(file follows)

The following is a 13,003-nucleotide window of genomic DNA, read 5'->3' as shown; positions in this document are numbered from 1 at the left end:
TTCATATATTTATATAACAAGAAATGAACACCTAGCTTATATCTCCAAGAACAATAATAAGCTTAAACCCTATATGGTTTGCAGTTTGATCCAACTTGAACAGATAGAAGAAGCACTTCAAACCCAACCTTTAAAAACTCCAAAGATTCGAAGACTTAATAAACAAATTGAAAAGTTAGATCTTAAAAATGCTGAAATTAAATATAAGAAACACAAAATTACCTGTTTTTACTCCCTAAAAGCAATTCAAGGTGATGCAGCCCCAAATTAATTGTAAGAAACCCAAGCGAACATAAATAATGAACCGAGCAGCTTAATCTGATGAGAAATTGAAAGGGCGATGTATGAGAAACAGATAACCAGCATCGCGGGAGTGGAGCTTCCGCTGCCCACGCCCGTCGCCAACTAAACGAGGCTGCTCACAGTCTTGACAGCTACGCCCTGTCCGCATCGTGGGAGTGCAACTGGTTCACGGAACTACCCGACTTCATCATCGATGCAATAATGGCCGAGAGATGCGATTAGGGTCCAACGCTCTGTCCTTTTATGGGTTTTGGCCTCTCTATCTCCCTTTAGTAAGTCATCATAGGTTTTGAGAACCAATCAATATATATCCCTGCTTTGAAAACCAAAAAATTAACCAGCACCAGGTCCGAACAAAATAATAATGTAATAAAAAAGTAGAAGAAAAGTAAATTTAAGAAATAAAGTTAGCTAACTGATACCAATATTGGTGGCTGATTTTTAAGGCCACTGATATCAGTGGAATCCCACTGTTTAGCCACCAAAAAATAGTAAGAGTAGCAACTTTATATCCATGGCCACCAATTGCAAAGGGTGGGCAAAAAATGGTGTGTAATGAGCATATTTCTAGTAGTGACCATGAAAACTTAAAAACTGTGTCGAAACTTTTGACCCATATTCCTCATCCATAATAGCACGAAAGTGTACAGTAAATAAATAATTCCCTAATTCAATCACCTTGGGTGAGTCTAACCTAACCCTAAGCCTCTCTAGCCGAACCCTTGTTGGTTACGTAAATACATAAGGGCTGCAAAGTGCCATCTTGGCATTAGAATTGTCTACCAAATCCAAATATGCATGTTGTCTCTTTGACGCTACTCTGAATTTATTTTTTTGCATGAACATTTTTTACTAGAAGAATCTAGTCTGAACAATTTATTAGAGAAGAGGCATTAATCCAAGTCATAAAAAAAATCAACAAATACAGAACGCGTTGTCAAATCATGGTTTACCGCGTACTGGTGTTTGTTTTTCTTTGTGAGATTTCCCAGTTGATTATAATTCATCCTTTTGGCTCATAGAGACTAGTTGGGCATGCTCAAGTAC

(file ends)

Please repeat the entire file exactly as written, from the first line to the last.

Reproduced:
The following is a 13,003-nucleotide window of genomic DNA, read 5'->3' as shown; positions in this document are numbered from 1 at the left end:
TTCATATATTTATATAACAAGAAATGAACACCTAGCTTATATCTCCAAGAACAATAATAAGCTTAAACCCTATATGGTTTGCAGTTTGATCCAACTTGAACAGATAGAAGAAGCACTTCAAACCCAACCTTTAAAAACTCCAAAGATTCGAAGACTTAATAAACAAATTGAAAAGTTAGATCTTAAAAATGCTGAAATTAAATATAAGAAACACAAAATTACCTGTTTTTACTCCCTAAAAGCAATTCAAGGTGATGCAGCCCCAAATTAATTGTAAGAAACCCAAGCGAACATAAATAATGAACCGAGCAGCTTAATCTGATGAGAAATTGAAAGGGCGATGTATGAGAAACAGATAACCAGCATCGCGGGAGTGGAGCTTCCGCTGCCCACGCCCGTCGCCAACTAAACGAGGCTGCTCACAGTCTTGACAGCTACGCCCTGTCCGCATCGTGGGAGTGCAACTGGTTCACGGAACTACCCGACTTCATCATCGATGCAATAATGGCCGAGAGATGCGATTAGGGTCCAACGCTCTGTCCTTTTATGGGTTTTGGCCTCTCTATCTCCCTTTAGTAAGTCATCATAGGTTTTGAGAACCAATCAATATATATCCCTGCTTTGAAAACCAAAAAATTAACCAGCACCAGGTCCGAACAAAATAATAATGTAATAAAAAAGTAGAAGAAAAGTAAATTTAAGAAATAAAGTTAGCTAACTGATACCAATATTGGTGGCTGATTTTTAAGGCCACTGATATCAGTGGAATCCCACTGTTTAGCCACCAAAAAATAGTAAGAGTAGCAACTTTATATCCATGGCCACCAATTGCAAAGGGTGGGCAAAAAATGGTGTGTAATGAGCATATTTCTAGTAGTGACCATGAAAACTTAAAAACTGTGTCGAAACTTTTGACCCATATTCCTCATCCATAATAGCACGAAAGTGTACAGTAAATAAATAATTCCCTAATTCAATCACCTTGGGTGAGTCTAACCTAACCCTAAGCCTCTCTAGCCGAACCCTTGTTGGTTACGTAAATACATAAGGGCTGCAAAGTGCCATCTTGGCATTAGAATTGTCTACCAAATCCAAATATGCATGTTGTCTCTTTGACGCTACTCTGAATTTATTTTTTTGCATGAACATTTTTTACTAGAAGAATCTAGTCTGAACAATTTATTAGAGAAGAGGCATTAATCCAAGTCATAAAAAAAATCAACAAATACAGAACGCGTTGTCAAATCATGGTTTACCGCGTACTGGTGTTTGTTTTTCTTTGTGAGATTTCCCAGTTGATTATAATTCATCCTTTTGGCTCATAGAGACTAGTTGGGCATGCTCAAGTAC